Shabana Mahmood, Campaign Chair, added that there had been significant progress among Labour Leave voters and people we lost for the first time in 2019, but slower progress in winning over Remain-voting Tories, some of whom were moving to the Greens.


In the Q&A I warned about the Tories using government funding given to Labour councils for radical traffic reduction measures, such as Low Traffic Neighbourhoods, as a tool to create another culture war where they pit different elements of Labour’s support base against each other, namely our environmentalist middle class supporters against parts of our core vote who are reliant on their cars for essential journeys, and we lose votes at both ends of our coalition, to the Greens and the Tories.


We agreed that parliamentary selections in the following seats should begin as

soon as practicable: Bassetlaw, Birmingham Northfield, Bishop Auckland, Chingford & Woodford Green, Cities of London & Westminster, Dover, Erewash, Exeter, Hartlepool, Hastings & Rye, Hendon, Ipswich, Norwich North, Penistone & Stocksbridge, Peterborough, Plymouth Moor View, Shipley, South Swindon, Southampton Itchen, Stoke-on-Trent Central, and Watford. A review of procedures will be undertaken once selections in the earlier, first tranche of 16 seats have concluded, likely at a July meeting of the NEC. I urged a focus on speeding up the selections and said I hoped NEC colleagues would be relaxed about further tranches being signed off at NEC Officers’ meetings or Organisation Committee rather than waiting two months for a full NEC meeting. The aim remains to get all the marginal seats selected by the end of the year unless they would be massively impacted by boundary changes.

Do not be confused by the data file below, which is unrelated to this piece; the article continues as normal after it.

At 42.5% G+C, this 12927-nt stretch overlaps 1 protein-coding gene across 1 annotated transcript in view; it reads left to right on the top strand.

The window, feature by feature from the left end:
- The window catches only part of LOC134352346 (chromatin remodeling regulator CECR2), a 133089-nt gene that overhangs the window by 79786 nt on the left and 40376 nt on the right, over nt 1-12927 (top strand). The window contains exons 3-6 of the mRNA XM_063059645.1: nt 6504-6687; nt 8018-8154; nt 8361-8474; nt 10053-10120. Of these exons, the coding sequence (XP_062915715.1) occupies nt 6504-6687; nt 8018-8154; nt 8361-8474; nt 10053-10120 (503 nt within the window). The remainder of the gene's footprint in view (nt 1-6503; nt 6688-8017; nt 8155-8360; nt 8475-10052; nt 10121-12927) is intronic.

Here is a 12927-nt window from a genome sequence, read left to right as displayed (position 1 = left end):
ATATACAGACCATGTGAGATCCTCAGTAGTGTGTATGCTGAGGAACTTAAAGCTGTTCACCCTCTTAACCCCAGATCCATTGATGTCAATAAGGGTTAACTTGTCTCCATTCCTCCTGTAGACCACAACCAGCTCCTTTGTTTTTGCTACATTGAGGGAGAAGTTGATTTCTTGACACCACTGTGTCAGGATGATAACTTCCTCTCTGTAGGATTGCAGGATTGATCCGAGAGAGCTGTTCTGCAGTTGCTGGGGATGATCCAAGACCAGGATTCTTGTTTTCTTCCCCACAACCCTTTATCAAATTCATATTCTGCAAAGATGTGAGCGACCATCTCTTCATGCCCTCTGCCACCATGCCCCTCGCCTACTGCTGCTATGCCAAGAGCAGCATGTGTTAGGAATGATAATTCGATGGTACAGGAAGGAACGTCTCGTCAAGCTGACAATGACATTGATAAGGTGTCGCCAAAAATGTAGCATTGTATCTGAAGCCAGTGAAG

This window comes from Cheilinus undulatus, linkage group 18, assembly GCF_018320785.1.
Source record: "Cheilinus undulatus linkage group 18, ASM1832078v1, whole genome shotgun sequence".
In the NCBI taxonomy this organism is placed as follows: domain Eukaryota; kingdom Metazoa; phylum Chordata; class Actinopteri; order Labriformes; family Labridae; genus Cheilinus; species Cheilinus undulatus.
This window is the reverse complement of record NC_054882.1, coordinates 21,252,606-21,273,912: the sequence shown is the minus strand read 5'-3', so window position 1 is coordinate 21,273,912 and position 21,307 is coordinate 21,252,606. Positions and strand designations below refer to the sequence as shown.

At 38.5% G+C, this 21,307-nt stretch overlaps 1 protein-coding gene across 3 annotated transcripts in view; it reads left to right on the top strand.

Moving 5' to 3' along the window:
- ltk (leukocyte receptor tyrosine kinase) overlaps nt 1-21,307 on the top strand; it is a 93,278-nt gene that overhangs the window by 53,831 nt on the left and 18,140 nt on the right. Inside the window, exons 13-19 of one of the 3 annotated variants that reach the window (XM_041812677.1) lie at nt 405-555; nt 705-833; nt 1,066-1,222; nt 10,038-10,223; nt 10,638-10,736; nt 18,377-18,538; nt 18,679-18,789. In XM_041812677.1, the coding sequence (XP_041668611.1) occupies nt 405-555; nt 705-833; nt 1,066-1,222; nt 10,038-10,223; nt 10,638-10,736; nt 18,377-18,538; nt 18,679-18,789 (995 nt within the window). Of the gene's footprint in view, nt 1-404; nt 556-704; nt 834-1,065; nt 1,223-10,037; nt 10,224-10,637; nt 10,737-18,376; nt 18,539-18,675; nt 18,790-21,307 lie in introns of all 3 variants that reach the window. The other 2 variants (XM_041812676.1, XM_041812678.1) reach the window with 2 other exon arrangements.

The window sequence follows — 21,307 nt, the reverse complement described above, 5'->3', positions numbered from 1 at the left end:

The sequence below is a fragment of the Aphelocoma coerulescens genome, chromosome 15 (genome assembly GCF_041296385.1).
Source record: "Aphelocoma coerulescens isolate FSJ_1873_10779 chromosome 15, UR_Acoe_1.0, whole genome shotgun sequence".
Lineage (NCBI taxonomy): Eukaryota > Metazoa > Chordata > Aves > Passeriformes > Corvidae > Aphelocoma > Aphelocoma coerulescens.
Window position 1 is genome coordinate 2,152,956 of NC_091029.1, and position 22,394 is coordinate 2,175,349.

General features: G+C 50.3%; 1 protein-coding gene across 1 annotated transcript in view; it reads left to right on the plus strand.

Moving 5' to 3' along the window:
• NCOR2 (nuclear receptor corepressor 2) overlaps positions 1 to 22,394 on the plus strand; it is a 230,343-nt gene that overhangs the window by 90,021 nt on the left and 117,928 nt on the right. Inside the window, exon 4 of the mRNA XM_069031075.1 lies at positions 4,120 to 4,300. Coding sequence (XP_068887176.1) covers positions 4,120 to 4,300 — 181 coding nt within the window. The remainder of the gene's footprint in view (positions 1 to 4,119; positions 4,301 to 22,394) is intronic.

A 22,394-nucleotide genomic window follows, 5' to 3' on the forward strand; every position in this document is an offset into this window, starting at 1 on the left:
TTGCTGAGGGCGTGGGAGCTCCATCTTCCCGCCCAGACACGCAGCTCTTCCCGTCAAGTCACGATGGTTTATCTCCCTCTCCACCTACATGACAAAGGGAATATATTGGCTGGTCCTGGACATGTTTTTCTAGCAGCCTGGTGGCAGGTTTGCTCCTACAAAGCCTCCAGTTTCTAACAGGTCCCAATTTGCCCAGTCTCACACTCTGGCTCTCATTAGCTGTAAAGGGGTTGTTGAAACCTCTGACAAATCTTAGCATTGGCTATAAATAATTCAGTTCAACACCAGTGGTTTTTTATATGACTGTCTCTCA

We agreed a proposal to create Campaign Improvement Boards which can intervene where there are dysfunctional Labour Groups or councils. I argued in favour of this, citing the success of NEC and LGA and government intervention in Hackney in the 1990s and 2000s in turning the worst local authority in the country into a very good one. The paper was passed by 20 votes to 8 with 2 abstentions.


We heard an NPF (National Policy Forum) update from Adam Terry, Head of Policy. There was a discussion about whether the final stage NPF meeting should be in Q4 of 2022 or summer 2023. Colleagues from the unions wanted to defer this decision until the July NEC meeting but that was defeated by 12 votes to 10 and it was agreed unanimously to hold the final stage meeting in summer 2023.


The meeting concluded with a very wide-ranging and impressive update on all the different strands of our equalities work by Vidhya Alakeson, the party’s new Director of External Relations, who stressed that “Equalities sits at the heart of what the Labour Party is about. It defines who we are as a Party and will define who we are as a future government.” She outlined work around creating a more diverse party; engaging equalities stakeholders; and policymaking to support equalities.


Since the previous NEC meeting on 29th March, I have also participated in the following other meetings. It is not my intention usually to report in detail on sub-committee meetings because when I was on the NEC before we were under instruction that reports should only be on full meetings not committees, and in the case of disciplinary panels the proceedings are confidential:


Boundary Review Working Group


4 Disputes Panels


NEC-led local government selection panels in Newham


Anonymous Anonymous said...

I am shocked that Birmingham Northfield is not on the list of early selections. We need to win this key Midlands constituency. Local elections the local election results were poor, lost a seat to the Greens and the Tories, won one back. The Tory MP is a jerk but very effective organiser particularly in the red wall areas. Ironically the Tory areas of thirty years ago are solidly labour, the Labour areas of that time are going towards the far right..

12:42 pm, May 30, 2022